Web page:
The Aussie and Kiwi dollars dropped yesterday and markets fell on news that China's trade growth decelerated more sharply in June than expected - an indication the slow-down of the world's second-largest economy deepened despite stimulus efforts. Import growth fell by half from May's level to 6.3 per cent, data showed yesterday, reflecting weak Chinese consumer and industrial demand. Export growth declined to 11.3 per cent from May's 15.3 per cent. China's slowing demand for oil, iron ore and other foreign goods is bad news for economies that had been looking to relatively strong Chinese growth to drive global sales. The Australian and New Zealand economies have been buffered from the worst of the global financial crisis by huge Chinese demand for commodities. "The import slowdown was greater than expected," said Moody's economist Alaistair Chan in a report. As for foreign demand, "it is increasingly clear that exports will not be much of a boost to China's economy for some time".



Google is poised to pay a US$22.5 million fine to resolve allegations that it broke a privacy promise by secretly tracking millions of internet users who rely on Apple's Safari browser, according to a person familiar with settlement. The person who spoke to The Associated Press asked not to be identified because the fine has yet to be approved by the Federal Trade Commission, which oversees online privacy issues in the US. If approved by the FTC's five commissioners, the US$22.5 million penalty would be the largest the agency has ever imposed on a single company. Even so, the fine won't cause Google Inc. much financial pain. With US$49 billion in the bank, the internet's search and advertising leader is expected to generate revenue this year of about $46 billion, which means the company should bring in enough money to cover the fine in slightly more than four hours.



The South Island was rattled by two earthquakes in quick succession last night. A magnitude 4.5 shake hit Christchurch at 11.32pm, at a focal depth of 11km. The quake was located 10km south-west of Christchurch, and was widely felt across the city. More than 400 people reported feeling the quake on the GeoNet website, with around 16 of those posting that the quake was of a "strong" intensity. Just a minute later at 11.33pm, a 4.6 magnitude quake at a depth of 70 km struck near Blenheim. The quake was located 10km south of Havelock.



Staff at Immigration New Zealand are being accused of using a confidential client database "like a dating site", and of looking at information on wealthy applicants. In the past year, 10 complaints of accessing client records without authorisation have been made against agency officers. Seven cases involving nine staff were found to be substantiated. Three are under investigation. A former immigration staff member, who spoke to the Herald on condition of anonymity, said staff sometimes logged in to look at information on wealthy and interesting clients "just for fun". "We would joke about which client would make a good boyfriend, and recommend in jest the rich ones to our single colleagues," she said.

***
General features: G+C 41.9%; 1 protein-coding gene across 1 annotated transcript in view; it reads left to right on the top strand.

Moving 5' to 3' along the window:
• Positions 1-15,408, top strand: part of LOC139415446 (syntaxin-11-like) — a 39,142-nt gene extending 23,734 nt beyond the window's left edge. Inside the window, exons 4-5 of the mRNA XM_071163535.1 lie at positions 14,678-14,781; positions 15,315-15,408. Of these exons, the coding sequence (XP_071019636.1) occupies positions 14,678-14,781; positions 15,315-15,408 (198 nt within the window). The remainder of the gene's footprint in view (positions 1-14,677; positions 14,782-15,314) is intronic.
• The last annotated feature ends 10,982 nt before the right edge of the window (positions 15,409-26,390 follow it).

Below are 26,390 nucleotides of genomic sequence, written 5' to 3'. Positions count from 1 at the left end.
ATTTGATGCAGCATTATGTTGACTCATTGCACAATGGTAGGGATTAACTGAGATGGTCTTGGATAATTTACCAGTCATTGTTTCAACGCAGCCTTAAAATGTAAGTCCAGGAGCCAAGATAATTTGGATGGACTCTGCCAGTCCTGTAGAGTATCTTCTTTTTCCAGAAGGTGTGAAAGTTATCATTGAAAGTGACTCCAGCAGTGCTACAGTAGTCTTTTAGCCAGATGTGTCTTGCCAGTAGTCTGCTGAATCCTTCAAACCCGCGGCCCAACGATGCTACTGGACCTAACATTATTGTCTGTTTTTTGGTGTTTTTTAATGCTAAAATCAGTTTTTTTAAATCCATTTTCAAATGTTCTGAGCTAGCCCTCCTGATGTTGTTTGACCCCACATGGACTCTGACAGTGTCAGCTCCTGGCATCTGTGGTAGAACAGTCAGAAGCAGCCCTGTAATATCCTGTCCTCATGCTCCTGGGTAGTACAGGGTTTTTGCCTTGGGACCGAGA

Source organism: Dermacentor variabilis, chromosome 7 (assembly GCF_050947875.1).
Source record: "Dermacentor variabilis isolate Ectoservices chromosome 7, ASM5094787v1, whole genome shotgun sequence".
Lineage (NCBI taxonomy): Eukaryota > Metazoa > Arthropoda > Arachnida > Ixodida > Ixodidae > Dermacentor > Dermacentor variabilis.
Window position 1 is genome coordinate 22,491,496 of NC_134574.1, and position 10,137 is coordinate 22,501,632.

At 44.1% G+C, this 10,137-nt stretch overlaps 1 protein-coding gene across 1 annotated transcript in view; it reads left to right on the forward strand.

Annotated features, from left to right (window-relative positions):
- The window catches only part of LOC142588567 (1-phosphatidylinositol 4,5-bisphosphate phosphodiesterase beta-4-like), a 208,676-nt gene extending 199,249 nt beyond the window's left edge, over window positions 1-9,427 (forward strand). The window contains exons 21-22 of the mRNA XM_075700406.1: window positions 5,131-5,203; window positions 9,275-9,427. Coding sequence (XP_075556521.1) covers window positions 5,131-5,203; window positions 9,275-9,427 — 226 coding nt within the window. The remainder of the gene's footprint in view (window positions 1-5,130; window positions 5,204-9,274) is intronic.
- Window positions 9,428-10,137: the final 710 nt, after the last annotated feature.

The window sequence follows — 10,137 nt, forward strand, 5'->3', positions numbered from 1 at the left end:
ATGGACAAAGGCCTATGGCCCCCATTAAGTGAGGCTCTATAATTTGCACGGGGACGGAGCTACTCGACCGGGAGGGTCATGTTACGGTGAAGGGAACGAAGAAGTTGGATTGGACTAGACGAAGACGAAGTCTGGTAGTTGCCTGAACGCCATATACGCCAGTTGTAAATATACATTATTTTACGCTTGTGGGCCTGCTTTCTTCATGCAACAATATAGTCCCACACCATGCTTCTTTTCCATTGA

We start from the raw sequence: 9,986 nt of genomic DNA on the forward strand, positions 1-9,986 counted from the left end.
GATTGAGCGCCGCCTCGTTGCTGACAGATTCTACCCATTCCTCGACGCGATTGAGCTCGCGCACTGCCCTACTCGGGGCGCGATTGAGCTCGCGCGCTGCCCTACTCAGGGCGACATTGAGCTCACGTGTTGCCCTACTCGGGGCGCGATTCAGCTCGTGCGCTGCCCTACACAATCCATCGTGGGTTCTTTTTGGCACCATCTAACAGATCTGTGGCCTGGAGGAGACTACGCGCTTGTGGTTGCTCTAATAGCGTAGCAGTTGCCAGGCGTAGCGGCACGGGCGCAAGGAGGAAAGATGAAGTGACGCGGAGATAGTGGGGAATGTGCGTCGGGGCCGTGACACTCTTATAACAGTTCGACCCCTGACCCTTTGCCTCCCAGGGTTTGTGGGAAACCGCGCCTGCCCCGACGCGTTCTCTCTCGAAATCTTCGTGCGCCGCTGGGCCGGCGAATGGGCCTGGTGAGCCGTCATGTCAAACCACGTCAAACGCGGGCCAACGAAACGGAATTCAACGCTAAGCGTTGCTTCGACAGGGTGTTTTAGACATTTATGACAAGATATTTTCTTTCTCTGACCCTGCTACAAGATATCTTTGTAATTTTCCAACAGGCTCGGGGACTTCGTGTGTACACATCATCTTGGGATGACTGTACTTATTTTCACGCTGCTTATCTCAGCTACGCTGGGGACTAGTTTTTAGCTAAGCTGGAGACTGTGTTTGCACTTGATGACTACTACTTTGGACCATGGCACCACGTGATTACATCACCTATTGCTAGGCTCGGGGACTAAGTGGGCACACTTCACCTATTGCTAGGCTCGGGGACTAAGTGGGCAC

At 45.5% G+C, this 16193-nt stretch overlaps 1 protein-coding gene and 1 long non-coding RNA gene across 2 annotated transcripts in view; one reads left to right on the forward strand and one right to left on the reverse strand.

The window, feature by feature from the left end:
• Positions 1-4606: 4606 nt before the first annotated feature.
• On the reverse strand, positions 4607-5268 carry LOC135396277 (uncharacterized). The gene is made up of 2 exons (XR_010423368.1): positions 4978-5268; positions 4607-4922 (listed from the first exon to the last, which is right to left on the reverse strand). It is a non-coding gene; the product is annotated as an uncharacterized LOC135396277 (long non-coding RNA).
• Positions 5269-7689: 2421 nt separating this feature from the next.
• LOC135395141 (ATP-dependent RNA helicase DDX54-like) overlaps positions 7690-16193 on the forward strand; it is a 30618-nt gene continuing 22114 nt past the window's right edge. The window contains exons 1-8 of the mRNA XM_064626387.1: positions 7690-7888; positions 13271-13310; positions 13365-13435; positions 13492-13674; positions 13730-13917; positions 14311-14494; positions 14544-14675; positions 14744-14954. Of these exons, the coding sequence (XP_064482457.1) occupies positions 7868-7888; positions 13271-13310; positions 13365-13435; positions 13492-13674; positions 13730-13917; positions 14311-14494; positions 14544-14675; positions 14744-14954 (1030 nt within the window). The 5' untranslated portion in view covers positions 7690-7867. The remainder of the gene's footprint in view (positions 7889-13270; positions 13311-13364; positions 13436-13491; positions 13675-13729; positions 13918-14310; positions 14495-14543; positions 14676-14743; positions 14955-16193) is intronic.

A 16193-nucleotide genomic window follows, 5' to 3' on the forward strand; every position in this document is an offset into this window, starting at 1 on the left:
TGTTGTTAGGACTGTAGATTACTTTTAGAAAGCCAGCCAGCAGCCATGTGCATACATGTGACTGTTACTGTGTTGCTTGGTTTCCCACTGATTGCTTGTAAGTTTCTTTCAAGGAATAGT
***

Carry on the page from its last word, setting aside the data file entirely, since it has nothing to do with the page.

Having a pet dog helps keep under-ones free from breathing problems and infections, studies suggest. Researchers found babies who lived with a dog spent fewer weeks with ear infections, coughs or running noses. They were also less likely to need antibiotics. Living with cats could also be good for babies' health, but to a lesser extent. The finding knits with the hygiene hypothesis - that a certain amount of exposure to dirt and grime helps the immune system mature. Previous research has credited having a pet as a youngster with a lower risk of allergies. In the latest study, published in the journal Pediatrics, researchers from Kuopio University Hospital in Finland tracked the health of 397 infants during their first year.



Kim Dotcom has offered the FBI a deal over extradition while revealing unpaid legal bills worth "millions of dollars". The mounting pressure of the legal fight was revealed as it emerged the FBI was planning on extraditing Dotcom using information gained through the illegal search of his New Zealand home. Dotcom said his legal bills were huge with 22 lawyers working on the case in different countries. "I have accumulated millions of dollars in legal bills and I haven't been able to pay a single cent. They just want to hang me out to dry and wait until there is no support left." He said he would willingly go to the US if he and his co-defendants were given a guarantee of a fair trial, money to pay for a defence and funds to support themselves and their families. "They will never agree to this and that is because they can't win this case and they know that already."

身柄引き渡しのヒアリングなんてしなくても、(弁護士や請求書への支払いをするために)オレのお金を返してくれればアメリカ合衆国へ行ってもかまないけど… と、キム・ドットコム容疑者がFBIへ提案しているようです。彼によると、彼らがこの提案を受け入れることはないだろう、なぜなら、彼らはこの件で勝てないことを知っているからだ、と主張しています。



It's enough to make you choke on your sandwich - employees who do not take a break for lunch are doing an extra 16 days of work a year, research suggests. And, to make matters worse, academics have warned that it could harm our health. A poll of 1000 employees found that 60 per cent eat at their desks every day. Two thirds leave the office for just half an hour or less, despite being entitled to an hour. Those who do make it out are far more likely to leave to meet professional contacts or clients than taking the opportunity to relax. The researchers calculated that staff who eat in the office are working an extra 128 hours every year - the equivalent of 16 eight-hour days. Workers polled said they were reluctant to take their full lunch hour because they did not want to risk being made redundant.